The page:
Developer of anticipated Soulslike leads charge against "shortsighted" Unity changes: "I f***ing hate it here"

Anther Crab's Treasure
(Image credit: Aggro Crab)

Multiple notable indie developers are issuing statements explaining the impact of game engine provider Unity's new business decisions to their fans.

Aggro Crab, developer of acclaimed 2020 roguelike Going Under and upcoming soulslike Another Crab's Treasure, led the way. Last night, the studio explained to fans that "Unity (the engine we use to make our games) announced that they'll soon be taking a fee from developers for every copy of the game installed over a certain threshold - regardless of how that copy was obtained."

In the case of Another Crab's Treasure, which is coming to Xbox Game Pass next year, Aggro Crab says that if a "fraction" of the subscription service's 25 million subscribers download the new soulslike, "Unity could take a fee that puts an enormous dent in our income and threatens the sustainability of our business." The studio goes on to explain that that's before factoring in full purchases, pirated copies, or multiple installs by the same user - each of which will count towards the fee.

Aggro Crab goes on to reiterate calls made by a number of game developers since last night's announcement - that "this decision puts us and countless other studios in a position where we might not be able to justify using Unity for our future titles. If these changes aren't rolled back, we'll be heavily considering abandoning our wealth of Unity expertise [...] and starting from scratch in a new engine."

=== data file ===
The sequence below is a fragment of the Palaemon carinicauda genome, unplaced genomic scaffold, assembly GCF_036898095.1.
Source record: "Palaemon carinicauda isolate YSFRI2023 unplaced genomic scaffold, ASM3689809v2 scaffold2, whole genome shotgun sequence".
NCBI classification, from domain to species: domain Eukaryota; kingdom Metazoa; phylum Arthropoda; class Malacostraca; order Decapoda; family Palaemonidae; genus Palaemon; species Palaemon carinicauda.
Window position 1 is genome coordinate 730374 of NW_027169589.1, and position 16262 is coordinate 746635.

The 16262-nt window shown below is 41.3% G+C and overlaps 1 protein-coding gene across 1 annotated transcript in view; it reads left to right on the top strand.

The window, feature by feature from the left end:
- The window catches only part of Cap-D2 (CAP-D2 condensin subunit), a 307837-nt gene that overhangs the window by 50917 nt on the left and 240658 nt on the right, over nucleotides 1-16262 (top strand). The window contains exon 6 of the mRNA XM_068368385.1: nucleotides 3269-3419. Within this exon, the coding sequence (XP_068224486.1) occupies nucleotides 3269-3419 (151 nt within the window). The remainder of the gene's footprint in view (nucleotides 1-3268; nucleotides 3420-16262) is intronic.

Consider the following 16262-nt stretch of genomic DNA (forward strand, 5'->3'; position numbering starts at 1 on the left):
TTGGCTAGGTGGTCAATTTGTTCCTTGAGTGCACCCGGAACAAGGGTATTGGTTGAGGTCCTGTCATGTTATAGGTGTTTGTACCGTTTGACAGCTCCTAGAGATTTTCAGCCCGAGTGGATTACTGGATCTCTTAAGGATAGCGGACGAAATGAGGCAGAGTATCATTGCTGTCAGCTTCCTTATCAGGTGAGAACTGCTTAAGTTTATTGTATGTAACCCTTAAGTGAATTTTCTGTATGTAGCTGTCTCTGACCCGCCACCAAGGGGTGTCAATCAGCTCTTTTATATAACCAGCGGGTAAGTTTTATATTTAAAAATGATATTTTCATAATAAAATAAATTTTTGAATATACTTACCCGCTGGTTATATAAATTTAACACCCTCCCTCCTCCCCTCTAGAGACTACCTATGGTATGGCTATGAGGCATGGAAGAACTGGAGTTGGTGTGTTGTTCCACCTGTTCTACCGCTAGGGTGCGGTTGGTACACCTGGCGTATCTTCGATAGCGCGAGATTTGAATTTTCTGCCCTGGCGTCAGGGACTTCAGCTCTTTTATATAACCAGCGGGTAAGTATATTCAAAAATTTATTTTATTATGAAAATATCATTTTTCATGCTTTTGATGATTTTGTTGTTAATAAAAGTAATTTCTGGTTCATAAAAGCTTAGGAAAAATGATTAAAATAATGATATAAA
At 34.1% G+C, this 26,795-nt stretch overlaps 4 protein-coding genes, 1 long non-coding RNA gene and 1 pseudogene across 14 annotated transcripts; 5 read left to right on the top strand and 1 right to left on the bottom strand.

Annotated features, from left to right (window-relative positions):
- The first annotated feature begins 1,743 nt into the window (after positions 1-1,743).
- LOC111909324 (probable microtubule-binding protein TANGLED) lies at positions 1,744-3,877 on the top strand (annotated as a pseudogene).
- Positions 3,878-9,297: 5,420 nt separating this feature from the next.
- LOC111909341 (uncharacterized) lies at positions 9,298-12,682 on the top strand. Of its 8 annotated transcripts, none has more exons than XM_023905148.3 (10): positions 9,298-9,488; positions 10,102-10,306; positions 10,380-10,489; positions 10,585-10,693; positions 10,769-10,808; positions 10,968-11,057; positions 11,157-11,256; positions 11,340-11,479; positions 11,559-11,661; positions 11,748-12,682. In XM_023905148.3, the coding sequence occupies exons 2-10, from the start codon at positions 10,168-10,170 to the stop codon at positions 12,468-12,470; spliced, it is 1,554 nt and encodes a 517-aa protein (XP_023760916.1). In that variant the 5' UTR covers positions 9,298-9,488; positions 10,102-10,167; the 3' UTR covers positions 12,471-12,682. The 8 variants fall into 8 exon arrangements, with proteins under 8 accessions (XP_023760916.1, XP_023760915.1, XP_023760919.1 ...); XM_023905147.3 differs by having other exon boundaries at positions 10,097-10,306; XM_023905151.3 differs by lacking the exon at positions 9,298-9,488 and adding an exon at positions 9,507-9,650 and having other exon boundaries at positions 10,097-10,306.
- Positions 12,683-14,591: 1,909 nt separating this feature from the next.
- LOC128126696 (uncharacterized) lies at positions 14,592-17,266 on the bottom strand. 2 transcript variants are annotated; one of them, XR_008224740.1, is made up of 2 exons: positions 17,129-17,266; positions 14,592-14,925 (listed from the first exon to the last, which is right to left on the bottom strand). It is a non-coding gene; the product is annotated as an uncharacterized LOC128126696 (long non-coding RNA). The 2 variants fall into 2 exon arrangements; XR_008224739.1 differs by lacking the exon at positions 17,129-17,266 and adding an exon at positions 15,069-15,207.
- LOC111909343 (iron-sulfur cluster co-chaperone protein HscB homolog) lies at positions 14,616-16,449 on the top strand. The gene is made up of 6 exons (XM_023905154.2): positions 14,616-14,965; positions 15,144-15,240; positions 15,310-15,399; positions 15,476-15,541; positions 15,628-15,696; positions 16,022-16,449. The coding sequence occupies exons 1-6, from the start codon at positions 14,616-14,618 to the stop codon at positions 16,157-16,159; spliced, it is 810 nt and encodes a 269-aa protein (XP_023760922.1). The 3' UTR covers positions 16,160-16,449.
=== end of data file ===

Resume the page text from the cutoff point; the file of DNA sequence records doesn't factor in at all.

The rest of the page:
Among Us developer Innersloth also issued a statement saying that the changes "would harm not only us, but fellow game studios of all budgets and sizes. If this goes through, we'd delay content and features our players actually want to port our game elsewhere. But many developers won't have the time or means to do the same."

Daniel Sooman, whose free parody games Muck and Crab Game are made in Unity, and have been downloaded 28 million times, calculated that under the rules, he'd owe Unity $5.6 million - a fee that's obviously far in excess of the money they've made from two games that they gave away for nothing.

Cult of the Lamb developer Massive Monster also explained the changes to its followers, stating that "we have future projects in the pipeline that were initially planned to be developed in Unity. This change would result in significant delays since our team would need to require an entirely new skill set."

It's a series of messages being echoed across the industry this morning. Studios that are early enough in development to consider a switch are also considering the impact of a delay on their bottom line, while those that are a few years into a project are concerned that they don't have the time or resources to adapt to the new terms. Unity has attempted to row back the messaging on some of its most controversial terms, but it's clear there's little faith in the company's decision-making at this time.

This might be a good time to keep a close eye on our list of upcoming indie games.

Ali Jones
News Editor

I'm GamesRadar's news editor, working with the team to deliver breaking news from across the industry. I started my journalistic career while getting my degree in English Literature at the University of Warwick, where I also worked as Games Editor on the student newspaper, The Boar. Since then, I've run the news sections at PCGamesN and Kotaku UK, and also regularly contributed to PC Gamer. As you might be able to tell, PC is my platform of choice, so you can regularly find me playing League of Legends or Steam's latest indie hit.